Belfast, the most welcoming capital of Europe
Belfast is an elegant port city, famous for its ship building, but also a cradle of typically Irish traditions with a positive dynamism that gives it an atmosphere rich in human values.
This is Belfast, a city that likes to call itself “the most welcoming capital of Europe”, always ready to welcome passengers that arrive on cruise ships, and invite tourists to take a trip on the typical river boats or jump on a bike and explore the surrounding countryside to the top of Cave Hill, a mountain that offers an extraordinary panoramic view of the eastern part of the city.
Along the river Lagan stands Waterfront Hall, the world-class concert and conference centre, together with a series of tall buildings.
A sculpture in the form of a fish, the so-called Big Fish, was commissioned to celebrate the regeneration of the Belfast river and is the starting point for fishing trips.
Magnificent parks follow the course of the river and lush vegetation surrounds the city.
Belfast was one of the main driving forces behind the industrial revolution, which around the middle of the nineteenth century resulted in the flow of thousands of Irishmen from the countryside to the city looking for work. Between 1851 and 1911, the population quadrupled. The extraordinary growth of Belfast occurred thanks to the great naval and engineering industries.
The Titanic was built and launched in the Harland & Wolff shipyard, and the city hosts an exhibition dedicated to this magnificent protagonist of the tragic maritime disaster consisting of more than 600 images and a multimedia tour.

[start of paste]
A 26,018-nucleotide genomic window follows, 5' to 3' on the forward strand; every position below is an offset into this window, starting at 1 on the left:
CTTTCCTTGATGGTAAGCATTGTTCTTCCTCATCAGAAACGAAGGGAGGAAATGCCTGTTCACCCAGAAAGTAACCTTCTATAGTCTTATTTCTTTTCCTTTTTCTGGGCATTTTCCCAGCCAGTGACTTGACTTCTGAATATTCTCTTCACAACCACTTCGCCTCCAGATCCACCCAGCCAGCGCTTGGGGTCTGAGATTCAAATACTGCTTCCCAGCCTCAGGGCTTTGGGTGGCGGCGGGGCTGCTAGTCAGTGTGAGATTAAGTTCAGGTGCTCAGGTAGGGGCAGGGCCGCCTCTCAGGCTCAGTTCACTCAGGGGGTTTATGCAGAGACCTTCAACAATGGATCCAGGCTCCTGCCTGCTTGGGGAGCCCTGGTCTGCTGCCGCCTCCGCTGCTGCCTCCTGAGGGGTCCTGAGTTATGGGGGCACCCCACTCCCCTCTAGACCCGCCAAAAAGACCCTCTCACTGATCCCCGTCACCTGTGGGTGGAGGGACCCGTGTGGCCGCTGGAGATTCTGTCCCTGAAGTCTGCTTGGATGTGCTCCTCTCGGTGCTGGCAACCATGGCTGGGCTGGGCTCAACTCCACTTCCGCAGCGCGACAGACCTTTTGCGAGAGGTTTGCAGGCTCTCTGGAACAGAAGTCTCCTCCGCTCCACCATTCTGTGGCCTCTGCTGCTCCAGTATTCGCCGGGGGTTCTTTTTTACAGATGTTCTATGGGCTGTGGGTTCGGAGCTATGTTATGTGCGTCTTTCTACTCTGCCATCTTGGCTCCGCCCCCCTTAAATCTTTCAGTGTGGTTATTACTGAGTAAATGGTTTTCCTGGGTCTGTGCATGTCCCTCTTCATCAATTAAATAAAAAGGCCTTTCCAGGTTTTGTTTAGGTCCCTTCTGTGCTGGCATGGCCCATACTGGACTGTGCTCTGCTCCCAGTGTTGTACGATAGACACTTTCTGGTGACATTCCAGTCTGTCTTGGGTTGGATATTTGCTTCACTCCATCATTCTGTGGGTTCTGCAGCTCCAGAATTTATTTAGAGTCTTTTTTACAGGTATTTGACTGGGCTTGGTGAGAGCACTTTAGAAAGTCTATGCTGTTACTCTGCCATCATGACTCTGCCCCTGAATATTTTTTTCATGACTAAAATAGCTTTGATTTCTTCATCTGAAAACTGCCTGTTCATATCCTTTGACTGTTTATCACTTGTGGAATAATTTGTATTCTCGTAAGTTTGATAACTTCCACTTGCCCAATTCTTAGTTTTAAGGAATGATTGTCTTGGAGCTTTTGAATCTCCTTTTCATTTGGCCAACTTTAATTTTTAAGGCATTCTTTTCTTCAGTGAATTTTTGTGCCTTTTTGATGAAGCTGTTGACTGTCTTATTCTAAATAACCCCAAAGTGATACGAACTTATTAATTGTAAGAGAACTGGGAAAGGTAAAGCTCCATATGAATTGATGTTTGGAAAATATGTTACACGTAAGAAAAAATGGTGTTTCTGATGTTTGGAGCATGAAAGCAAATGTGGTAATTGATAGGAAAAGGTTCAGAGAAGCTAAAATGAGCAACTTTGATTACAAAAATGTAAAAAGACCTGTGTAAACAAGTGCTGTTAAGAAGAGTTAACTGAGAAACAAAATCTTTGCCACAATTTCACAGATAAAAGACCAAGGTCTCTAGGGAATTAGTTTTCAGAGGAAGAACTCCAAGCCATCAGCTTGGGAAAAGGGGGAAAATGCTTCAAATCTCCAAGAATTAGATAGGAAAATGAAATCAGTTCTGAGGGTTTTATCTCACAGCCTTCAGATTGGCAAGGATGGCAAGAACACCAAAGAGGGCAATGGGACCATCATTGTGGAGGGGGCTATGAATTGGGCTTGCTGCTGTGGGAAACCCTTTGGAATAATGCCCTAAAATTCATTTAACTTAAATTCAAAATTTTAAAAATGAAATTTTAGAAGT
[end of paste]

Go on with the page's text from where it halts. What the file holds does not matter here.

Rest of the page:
Symbols of the industrial heritage are the mills on the banks of the river and the remains of the first textile factories. Quality weaving is still an Irish specialty.
When shopping in the city of Belfast, look for handmade damask linen and tweed. Other renowned places include City Hall, Wellington Place, Bedford Street and Lisburn Road. After Belfast City Hospital, a large yellow building, fashionable boutiques and stores selling antique clothes alternate with small shops selling craft products, private art galleries, coffee shops, wine shops and traditional pubs offering special beers and live music.
Don’t miss the historical Friday morning St. George’s Market and the Food and Garden Market on Saturdays.
Nightlife in Belfast revolves around its famous pubs and clubs, while in the Queen’s Quarter, in the university area, there are fashionable spots such as Shine and Empire, specialising in live bands.
Where to sleep in Belfast
Belfast is a welcoming city and offers different possibilities for accommodation.
To find the ideal hotel and the best offers you can do a search for the stars but also for districts or landmarks.
Text by Angela Trivigno
Photos: Sisterscom.com, Shutterstock
Copyright © Sisterscom.com
Published on Avion N24
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Tours and Excursions
Airports nearby Belfast